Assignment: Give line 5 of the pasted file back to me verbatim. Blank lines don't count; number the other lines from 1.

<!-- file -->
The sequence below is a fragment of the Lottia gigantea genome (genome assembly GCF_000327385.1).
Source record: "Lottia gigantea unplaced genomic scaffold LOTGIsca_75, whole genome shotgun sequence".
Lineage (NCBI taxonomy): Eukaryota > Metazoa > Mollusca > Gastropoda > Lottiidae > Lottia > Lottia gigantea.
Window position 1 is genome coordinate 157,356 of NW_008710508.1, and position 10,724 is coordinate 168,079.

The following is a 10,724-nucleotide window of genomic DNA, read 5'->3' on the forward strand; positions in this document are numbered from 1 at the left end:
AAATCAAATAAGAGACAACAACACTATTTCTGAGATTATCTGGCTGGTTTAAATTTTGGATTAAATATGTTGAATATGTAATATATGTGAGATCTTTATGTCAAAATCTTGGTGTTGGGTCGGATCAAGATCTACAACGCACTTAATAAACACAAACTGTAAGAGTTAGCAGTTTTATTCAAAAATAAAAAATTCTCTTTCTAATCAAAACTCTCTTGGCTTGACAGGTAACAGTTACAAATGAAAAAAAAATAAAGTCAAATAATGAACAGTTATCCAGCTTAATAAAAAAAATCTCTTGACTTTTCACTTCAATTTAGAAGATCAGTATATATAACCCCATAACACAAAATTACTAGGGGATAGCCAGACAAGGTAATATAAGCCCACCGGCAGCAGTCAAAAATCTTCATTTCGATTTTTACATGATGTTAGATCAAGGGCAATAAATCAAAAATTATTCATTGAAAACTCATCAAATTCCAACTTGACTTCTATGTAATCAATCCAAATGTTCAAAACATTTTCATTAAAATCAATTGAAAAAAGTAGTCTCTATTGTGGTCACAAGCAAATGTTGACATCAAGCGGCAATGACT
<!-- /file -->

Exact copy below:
The following is a 10,724-nucleotide window of genomic DNA, read 5'->3' on the forward strand; positions in this document are numbered from 1 at the left end: